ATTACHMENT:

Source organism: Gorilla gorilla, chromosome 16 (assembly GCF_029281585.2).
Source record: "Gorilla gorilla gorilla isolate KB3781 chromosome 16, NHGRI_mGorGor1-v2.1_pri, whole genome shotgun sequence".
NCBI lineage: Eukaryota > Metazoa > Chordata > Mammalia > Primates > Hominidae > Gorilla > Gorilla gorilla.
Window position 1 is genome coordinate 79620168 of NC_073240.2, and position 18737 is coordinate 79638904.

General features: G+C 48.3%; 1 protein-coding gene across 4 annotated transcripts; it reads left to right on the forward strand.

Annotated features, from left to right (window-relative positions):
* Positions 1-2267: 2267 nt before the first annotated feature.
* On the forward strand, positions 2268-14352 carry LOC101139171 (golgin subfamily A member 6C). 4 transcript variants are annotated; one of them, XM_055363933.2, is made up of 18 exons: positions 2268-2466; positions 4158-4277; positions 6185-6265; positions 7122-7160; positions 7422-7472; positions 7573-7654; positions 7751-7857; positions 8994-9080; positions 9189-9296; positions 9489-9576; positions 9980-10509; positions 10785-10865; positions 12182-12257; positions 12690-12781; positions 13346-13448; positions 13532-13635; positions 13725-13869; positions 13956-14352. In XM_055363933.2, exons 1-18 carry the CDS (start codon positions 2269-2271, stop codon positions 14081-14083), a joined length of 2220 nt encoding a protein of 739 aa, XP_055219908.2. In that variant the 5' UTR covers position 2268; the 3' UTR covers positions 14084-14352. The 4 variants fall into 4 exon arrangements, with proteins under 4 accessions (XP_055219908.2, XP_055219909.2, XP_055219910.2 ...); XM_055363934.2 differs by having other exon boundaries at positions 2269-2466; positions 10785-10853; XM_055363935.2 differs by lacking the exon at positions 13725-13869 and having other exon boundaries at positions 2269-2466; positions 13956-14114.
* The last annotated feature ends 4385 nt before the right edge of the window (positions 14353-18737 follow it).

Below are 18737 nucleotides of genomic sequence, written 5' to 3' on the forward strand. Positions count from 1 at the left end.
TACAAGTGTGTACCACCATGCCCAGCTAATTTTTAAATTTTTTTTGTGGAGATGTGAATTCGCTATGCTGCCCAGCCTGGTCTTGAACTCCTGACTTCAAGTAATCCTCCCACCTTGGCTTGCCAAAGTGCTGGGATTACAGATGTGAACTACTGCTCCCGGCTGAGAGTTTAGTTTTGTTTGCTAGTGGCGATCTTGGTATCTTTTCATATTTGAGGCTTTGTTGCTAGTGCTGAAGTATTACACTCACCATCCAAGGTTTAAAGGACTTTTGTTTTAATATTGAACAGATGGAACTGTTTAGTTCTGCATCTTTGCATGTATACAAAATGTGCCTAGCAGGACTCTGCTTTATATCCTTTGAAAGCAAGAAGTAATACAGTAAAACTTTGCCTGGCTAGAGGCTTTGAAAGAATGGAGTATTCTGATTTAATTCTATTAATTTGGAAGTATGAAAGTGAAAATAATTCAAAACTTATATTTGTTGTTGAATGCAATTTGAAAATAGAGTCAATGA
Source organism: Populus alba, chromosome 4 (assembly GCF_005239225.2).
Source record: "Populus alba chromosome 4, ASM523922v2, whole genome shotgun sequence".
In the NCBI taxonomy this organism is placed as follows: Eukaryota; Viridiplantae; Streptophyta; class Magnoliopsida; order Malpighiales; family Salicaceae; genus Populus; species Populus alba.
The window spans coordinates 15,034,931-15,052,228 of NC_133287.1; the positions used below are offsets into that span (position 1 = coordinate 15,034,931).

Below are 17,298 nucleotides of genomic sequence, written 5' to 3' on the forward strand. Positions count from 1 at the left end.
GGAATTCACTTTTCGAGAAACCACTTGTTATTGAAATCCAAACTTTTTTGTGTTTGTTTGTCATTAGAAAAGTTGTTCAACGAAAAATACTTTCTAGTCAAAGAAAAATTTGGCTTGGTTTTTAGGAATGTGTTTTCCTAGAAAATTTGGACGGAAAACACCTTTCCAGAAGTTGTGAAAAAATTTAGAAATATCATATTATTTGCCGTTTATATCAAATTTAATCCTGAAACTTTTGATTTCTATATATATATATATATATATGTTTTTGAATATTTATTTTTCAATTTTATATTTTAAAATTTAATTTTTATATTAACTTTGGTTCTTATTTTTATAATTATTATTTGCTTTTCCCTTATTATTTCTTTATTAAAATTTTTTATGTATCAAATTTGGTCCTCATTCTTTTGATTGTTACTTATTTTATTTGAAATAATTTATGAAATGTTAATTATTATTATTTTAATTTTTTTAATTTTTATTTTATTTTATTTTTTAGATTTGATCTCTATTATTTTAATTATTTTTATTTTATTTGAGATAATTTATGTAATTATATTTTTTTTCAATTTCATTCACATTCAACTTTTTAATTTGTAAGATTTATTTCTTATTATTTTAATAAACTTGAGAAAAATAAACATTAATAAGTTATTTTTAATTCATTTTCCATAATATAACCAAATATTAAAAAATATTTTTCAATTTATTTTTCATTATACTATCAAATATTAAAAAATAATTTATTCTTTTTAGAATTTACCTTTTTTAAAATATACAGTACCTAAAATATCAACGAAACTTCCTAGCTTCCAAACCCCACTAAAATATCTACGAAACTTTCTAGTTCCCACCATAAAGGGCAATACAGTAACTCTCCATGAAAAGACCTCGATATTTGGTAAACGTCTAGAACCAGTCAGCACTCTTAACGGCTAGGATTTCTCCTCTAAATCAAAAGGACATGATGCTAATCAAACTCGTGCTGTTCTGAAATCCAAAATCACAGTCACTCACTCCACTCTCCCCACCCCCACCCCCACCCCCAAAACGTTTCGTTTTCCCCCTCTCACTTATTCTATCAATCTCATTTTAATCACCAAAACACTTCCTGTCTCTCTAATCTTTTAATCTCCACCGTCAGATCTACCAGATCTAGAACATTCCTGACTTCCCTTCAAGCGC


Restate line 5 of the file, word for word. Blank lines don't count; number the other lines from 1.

General features: G+C 48.3%; 1 protein-coding gene across 4 annotated transcripts; it reads left to right on the forward strand.